Being Tall Increases the Risk for Blood Clots in Veins

Being Tall Increases the Risk for Blood Clots in Veins

by Hannah Joy on  September 7, 2017 at 4:29 PM Health Watch
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Highlights
  • Venous thromboembolism is the third-leading cause of stroke and heart attack affecting nearly 600,000 Americans.
  • The risk of venous thromboembolism is higher in both men and women who are taller than 6'2" and 6'
  • As the height of the population increases, the incidence of thrombosis increases and the risk is lower in shorter people
The taller you are, higher your risk of developing venous thromboembolism, reveals a new study in the American Heart Association journal Circulation: Cardiovascular Genetics.
Being Tall Increases the Risk for Blood Clots in Veins

More than two million Swedish siblings were included in this study. The research team found that the risk of venous thromboembolism was high in taller individuals when compared to the shorter ones who were considered to be at lower risk.

Link Between Venous thromboembolism and Height

Venous thromboembolism is a type of blood clot that starts in a vein. The research team also found:

  • For men who were shorter than 5'3", the potential risk of venous thromboembolism fell by 65 percent than those men who were 6'2" or taller.
  • For women who were shorter than 5'1" and were pregnant for the very first time had 69 percent reduction in the risk of venous thromboembolism than those women who were 6 feet or taller.
Bengt Zöller, M.D., Ph.D., lead researcher and an associate professor at Lund University and Malmö University Hospital in Malmö, Sweden commented that height is something that we can do nothing about it.

On the other hand, the height in the population has increased and continues to grow, which contributes to the fact that there is an increase in the incidence of thrombosis.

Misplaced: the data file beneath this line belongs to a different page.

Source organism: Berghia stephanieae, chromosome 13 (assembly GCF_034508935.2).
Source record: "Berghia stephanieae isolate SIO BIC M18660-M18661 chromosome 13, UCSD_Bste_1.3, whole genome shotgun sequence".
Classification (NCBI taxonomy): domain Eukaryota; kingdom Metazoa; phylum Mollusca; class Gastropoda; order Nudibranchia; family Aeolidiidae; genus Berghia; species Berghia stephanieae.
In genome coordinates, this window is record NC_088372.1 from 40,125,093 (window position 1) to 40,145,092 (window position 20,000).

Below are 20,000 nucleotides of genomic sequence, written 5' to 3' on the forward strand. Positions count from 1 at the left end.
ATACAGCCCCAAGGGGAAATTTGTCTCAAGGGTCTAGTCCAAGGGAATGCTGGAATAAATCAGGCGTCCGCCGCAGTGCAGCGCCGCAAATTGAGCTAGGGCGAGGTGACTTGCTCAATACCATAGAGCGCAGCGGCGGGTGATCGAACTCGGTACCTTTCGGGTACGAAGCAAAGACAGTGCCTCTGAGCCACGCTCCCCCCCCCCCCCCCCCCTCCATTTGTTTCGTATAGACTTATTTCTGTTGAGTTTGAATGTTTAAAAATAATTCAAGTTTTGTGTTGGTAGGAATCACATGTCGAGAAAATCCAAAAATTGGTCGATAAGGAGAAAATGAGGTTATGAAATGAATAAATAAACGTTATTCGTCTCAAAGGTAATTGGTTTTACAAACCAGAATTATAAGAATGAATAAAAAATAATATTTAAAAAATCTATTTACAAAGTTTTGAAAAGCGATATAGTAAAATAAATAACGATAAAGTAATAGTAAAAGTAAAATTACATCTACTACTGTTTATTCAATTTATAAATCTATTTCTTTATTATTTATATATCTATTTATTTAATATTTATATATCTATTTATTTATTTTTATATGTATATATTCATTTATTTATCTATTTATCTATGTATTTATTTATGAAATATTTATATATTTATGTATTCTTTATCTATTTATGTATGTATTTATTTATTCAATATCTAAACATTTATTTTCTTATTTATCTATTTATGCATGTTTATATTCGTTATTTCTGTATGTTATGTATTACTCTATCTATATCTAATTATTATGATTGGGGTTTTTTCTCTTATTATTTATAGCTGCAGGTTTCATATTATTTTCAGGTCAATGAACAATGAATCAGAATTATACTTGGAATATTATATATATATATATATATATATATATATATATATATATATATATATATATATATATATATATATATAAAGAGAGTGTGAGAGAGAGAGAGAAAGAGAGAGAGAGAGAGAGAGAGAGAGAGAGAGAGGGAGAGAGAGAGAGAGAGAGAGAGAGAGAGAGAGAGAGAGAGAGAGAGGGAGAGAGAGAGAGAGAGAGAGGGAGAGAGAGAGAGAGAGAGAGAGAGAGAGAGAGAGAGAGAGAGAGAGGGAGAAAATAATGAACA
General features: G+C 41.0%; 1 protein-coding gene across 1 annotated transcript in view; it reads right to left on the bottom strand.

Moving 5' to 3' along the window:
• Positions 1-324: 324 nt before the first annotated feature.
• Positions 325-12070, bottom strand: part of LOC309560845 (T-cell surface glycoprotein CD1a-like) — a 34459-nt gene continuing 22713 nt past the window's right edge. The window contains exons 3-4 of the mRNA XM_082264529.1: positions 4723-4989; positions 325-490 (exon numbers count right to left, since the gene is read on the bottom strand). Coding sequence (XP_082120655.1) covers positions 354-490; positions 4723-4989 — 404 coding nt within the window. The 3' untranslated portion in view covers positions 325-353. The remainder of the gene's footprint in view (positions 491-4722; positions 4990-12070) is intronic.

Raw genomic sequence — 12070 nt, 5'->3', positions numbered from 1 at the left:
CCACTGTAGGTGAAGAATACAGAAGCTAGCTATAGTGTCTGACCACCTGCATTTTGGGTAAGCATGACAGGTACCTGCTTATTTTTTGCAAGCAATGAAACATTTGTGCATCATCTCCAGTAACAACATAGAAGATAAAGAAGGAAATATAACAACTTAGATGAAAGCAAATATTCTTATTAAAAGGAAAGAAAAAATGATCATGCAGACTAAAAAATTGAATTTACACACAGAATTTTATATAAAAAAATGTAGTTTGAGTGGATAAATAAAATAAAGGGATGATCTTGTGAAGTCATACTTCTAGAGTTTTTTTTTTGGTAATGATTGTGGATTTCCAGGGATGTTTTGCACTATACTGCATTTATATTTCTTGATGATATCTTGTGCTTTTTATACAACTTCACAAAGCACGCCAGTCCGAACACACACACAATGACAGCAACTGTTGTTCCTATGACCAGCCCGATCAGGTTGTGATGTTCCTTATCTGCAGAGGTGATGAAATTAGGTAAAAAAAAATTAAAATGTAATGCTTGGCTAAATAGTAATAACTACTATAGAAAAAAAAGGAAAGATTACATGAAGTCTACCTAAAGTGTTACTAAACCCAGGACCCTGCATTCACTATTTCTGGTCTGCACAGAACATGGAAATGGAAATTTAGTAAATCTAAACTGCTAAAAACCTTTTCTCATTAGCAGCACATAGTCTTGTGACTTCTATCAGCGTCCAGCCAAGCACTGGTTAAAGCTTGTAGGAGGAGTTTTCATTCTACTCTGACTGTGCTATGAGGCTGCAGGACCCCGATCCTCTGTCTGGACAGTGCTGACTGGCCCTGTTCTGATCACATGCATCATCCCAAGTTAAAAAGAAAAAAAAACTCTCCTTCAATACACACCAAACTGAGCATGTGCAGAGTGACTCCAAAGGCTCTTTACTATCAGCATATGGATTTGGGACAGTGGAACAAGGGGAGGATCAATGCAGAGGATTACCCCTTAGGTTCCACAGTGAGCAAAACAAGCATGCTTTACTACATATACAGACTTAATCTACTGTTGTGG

Common Triggers for Blood Clots in Veins

Every year, about 600,000 Americans are affected with venous thromboembolism, and this makes it the third-leading cause of stroke and heart attack as estimated by CDC.

Immobilization, hospitalization, cancer, and surgery are the most common triggers. The triggers in women could be pregnancy or use of hormones such as oral contraceptive or estrogen for menopause symptoms.

Zöller said that gravity might influence the link between the risk of venous thromboembolism and height.

"It could just be that because taller individuals have longer leg veins, there is more surface area where problems can occur, " said Zöller.

There is also more gravitational pressure in the leg veins of taller people, which increases the risk of blood flow slowing or stopping temporarily.

A limitation of this study is that the research team could not access to data of both parent and child's lifestyle factors (smoking, diet, physical activity).

Also, the study was primarily conducted among the Swedish people and may not apply to the population of the United States. However, nowadays even the Swedish population is as ethnically diverse as the U.S. population.

Zöller said, "I think we should start to include height in risk assessment just as overweight, although formal studies are needed to determine exactly how height interacts with inherited blood disorders and other conditions."

What is Venous thromboembolism?

Venous thromboembolism (VTE), a formation of blood clots in the vein is called a deep vein thrombosis (DVT). When the clot breaks and travels to the lungs, it is known as a pulmonary embolism (PE), and together DVT and PE are known as VTE.

Clotting is usually seen in older people, obese or overweight individuals or those who have conditions like cancer or autoimmune disorders. VTE is most common for adults who are 60 years and above. However, it can occur at any age, and VTE rarely affects children.

Worldwide, VTE is one leading cause of death and can occur without any warning signs or symptoms, where it can go unrecognized and undiagnosed.

DVT and PE are both life-threatening conditions and require immediate medical attention. Treatment can differ, but blood thinning drugs can be given to break the clots and prevent new ones from forming.

Reference
  1. Bengt Zöller, Jianguang Ji, Jan Sundquist, Kristina Sundquist. Body Height and Incident Risk of Venous Thromboembolism. Circulation: Cardiovascular Genetics. (2017).


Source: Medindia

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